Registration of a partnership firm is not compulsory under law. The Partnership Act, 1932 provides that if the partners so desire they may register the firm with the Registrar of Firms of the State in which the main office of the firm is situated.

Procedure for Registration: In order to get a partnership firm registered an application in the prescribed form must be filed with the Registrar of Firms. The application should contain the following information:

(i) The name of the firm

(ii) The principal place of business of the firm.


(iii) Names of other places where the firm’s business is carried on.

(iv) Names in full and permanent addresses of the partners.

(v) The date on which each partner joined the firm,

(vi) Duration of partnership, if any.


The application should be signed and verified by each partner. A small amount of registra­tion fee is also deposited along with the application. The application submitted to the Registrar is examined.

If everything is in order and all legal formalities have been ob­served, the Registrar shall make an entry in the register of firms. He will also issue a certificate of registration.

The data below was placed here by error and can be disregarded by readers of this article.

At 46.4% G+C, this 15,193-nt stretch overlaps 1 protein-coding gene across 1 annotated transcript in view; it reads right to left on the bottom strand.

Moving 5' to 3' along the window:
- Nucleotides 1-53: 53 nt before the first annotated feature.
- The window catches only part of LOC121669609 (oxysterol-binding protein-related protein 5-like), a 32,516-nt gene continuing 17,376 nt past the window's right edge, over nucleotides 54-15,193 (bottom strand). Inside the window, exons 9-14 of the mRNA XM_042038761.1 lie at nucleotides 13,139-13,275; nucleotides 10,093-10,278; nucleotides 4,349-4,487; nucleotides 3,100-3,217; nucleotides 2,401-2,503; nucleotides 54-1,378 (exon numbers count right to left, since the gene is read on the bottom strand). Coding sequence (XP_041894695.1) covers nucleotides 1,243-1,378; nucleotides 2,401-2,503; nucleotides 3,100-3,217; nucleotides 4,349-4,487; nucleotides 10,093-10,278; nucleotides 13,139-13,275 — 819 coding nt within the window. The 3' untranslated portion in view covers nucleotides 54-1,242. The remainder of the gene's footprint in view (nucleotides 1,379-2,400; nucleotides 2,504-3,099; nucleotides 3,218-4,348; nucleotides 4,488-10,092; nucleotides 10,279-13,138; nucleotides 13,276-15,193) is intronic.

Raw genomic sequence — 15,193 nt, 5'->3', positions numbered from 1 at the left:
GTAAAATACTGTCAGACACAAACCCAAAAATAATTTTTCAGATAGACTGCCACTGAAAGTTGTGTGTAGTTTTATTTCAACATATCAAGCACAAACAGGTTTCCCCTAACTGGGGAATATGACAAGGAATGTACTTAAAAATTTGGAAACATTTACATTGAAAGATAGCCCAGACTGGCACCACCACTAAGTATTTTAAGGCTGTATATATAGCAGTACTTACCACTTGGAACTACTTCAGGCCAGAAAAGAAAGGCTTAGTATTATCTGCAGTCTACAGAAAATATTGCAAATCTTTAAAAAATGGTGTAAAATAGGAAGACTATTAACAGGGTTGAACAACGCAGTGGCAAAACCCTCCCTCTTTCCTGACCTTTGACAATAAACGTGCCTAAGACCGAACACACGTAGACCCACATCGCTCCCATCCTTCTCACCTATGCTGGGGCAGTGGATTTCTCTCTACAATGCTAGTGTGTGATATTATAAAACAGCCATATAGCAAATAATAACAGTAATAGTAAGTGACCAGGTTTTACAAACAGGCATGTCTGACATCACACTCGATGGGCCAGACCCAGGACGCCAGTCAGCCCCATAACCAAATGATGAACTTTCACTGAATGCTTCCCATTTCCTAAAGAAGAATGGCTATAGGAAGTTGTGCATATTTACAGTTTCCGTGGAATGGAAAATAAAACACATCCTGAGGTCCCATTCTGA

Any change in the information submitted at the time of registra­tion should be communicated to the Registrar. Registration does not provide a legal entity to the partnership firm.

Consequences of Non-Registration: An unregistered partnership firm suffers from the fol­lowing limitations:


1. It cannot enforce its claims against a third party in a court of law.

2. It cannot claim adjustment for any sum exceeding Rs. 100. Suppose an unregistered firm owes Rs. 1200 to A and A owes Rs. 1000 to the firm the firm cannot enforce adjustment of Rs. 1000 in a court of law.

3. It cannot file a legal suit against any of its partners.

4. Partners of an unregistered firm cannot file any suit to enforce a right against the firm.


5. A partner of an unregistered firm cannot file a suit against other partners. Non-registration of a firm, however, does not affect the following rights:

(i) The right of a partner to sue for the dissolution of the firm or for the accounts of a dissolved firm or to enforce any right or power to realise the property of a dissolved firm.

(ii) The power of an Official Assignee or Receiver to realise the property of an insolvent partner.

(iii) The rights of the firm, or its partners, having no place of business.


(iv) Any suit or set off in which the claim does not exceed rupees one hundred.

(v) The right of a third party to sue the unregistered firm or its partners.